A building on N. Kilpatrick St. in the Kenton neighborhood has been decorated with random graffiti but it still retains a shred of dignity due to the sweet and subtle purple border that offers up a tiny dash of salvation amidst the blight.

One of my favorite Prince performances: https://m.youtube.com/watch?v=6SFNW5F8K9Y





Free Air and Phone: Perks of the Motel Sign

For anyone passing through Portland, it must be nearly impossible to decide where to stay. If you want the motel experience, not only do you have to determine whether the name on the sign, as well as the sign itself suits your taste, you have to consider additional information that may be provided. How many TV channels are you going to get? What if you want a jacuzzi in the room? You always assume you’ll have wi-fi access but do you know? Direct dial phones? Air conditioning? TV? Sometimes it’s the bonus features that make or break the deal. The extras might make the price right. If you’re looking for more than a bed and a pillow you have to consider the features you can or maybe can’t live without for a night or two. Some motels list room features directly on the sign while others have added a marquee for that purpose.

SW Barbur Blvd

Lately, I’ve spent time driving up Interstate and walking and driving in SW where I began to look past the coolness factor of the  signs and discover aspects of them that began to appear absurd.  There were outdated listings of luxuries we now take for granted like phone service, TV and air conditioning. I appreciate the older signs. They look even better in the evening when their neon lights cut through the dark. It’s likely people don’t really consider the quality of the motel signs or mull over specific offerings when choosing a place to stay but for the purpose of writing about motel signs I decided I needed a gimmick.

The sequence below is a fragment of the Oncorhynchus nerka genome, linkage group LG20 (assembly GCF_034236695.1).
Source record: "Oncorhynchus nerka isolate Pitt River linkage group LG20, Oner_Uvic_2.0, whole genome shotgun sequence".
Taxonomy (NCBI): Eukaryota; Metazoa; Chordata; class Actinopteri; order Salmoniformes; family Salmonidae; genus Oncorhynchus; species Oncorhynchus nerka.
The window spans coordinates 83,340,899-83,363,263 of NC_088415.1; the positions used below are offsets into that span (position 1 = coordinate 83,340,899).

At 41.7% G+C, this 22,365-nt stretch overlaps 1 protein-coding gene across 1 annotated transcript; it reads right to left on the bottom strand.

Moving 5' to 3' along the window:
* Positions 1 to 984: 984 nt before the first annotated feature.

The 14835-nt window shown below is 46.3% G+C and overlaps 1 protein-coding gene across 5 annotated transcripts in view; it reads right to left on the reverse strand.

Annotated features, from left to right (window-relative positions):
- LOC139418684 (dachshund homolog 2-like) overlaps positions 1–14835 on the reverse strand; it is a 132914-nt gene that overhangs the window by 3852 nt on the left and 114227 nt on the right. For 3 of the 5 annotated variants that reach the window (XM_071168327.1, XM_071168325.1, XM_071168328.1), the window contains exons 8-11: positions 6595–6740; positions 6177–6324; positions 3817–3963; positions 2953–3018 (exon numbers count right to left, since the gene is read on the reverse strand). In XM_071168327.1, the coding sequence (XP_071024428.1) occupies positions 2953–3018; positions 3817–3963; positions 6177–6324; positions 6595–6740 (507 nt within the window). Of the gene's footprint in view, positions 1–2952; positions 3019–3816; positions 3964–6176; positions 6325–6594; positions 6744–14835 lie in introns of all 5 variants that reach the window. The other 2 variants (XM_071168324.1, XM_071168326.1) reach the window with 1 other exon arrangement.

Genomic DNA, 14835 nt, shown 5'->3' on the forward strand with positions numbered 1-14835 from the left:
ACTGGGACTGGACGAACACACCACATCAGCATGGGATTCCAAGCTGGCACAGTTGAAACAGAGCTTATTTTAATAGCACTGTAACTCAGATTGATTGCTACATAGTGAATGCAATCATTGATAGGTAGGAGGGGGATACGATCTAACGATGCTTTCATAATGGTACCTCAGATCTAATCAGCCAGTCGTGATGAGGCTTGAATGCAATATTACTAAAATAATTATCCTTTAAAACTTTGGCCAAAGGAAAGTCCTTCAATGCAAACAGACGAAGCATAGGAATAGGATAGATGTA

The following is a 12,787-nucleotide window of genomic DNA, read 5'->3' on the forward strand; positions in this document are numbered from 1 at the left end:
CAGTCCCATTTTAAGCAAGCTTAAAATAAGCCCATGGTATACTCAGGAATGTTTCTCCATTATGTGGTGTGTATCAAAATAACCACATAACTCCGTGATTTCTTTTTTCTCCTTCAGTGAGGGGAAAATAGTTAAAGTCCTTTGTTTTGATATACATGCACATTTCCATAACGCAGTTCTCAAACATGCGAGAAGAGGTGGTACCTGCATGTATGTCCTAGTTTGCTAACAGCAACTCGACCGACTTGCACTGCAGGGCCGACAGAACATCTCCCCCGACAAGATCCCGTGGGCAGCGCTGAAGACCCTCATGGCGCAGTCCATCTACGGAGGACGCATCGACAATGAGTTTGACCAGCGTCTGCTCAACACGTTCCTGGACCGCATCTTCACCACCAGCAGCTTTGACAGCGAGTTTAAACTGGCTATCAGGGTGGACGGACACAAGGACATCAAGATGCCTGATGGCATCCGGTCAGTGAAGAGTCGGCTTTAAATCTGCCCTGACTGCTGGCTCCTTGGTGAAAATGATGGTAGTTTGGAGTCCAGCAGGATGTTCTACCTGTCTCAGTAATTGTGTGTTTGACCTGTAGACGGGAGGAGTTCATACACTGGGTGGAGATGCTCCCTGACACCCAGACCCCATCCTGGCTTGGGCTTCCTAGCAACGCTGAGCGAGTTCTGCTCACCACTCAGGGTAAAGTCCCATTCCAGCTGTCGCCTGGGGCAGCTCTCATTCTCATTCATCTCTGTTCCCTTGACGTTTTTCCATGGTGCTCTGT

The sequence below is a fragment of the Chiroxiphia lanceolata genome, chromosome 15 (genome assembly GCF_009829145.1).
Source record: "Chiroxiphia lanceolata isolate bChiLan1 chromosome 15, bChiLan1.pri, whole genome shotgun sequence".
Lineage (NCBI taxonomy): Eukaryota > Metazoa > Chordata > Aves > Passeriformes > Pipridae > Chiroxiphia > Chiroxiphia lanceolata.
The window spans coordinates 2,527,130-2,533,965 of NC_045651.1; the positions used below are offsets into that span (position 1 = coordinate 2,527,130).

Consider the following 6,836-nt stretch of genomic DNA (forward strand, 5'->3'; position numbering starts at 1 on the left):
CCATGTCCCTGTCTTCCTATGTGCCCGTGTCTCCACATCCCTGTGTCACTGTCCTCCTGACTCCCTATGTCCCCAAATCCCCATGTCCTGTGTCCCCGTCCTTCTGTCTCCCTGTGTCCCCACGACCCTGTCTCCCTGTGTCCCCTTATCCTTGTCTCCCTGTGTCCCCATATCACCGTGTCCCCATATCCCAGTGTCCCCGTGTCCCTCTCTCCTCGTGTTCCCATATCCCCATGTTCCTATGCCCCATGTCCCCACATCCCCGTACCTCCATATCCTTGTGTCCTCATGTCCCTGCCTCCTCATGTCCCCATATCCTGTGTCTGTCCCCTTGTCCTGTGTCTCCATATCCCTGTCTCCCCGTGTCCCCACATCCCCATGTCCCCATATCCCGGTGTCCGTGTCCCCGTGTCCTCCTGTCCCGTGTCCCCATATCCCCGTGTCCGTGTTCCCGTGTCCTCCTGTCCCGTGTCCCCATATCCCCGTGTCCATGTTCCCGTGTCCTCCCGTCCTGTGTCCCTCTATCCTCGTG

N Interstate Ave

Fans of the Vikings television show probably won’t find any real Vikings staying at this motel. TV is listed at the top of the sign so it’s a given you’ll have something to watch and hopefully you won’t miss an episode. Otherwise this motel is keeping its offerings on the down low.

N Interstate Ave

This is one of my favorite motel signs in town. I’m not sure why. It could be the cowboy hat. It’s obvious the sign is old. It seems like direct dial phones were possibly a key selling point a long time ago. At least the TV you watch will be in color and the room temperature should be cool.

SW Barbur Blvd

Another old sign that has seen some wear and tear. If you’re looking for phones and kitchens you’ll find them at the Ranch Inn but free cable TV with 32 channels and Showtime movies is the real bargain.

N Interstate Ave

This is another of Portland’s finest neon signs. At night the monkey is more animated moving up and down the  tree. The addition of a marquee allows for increased sales tactics. Free TV seems to have been as much a part of the original sign as the neon monkey.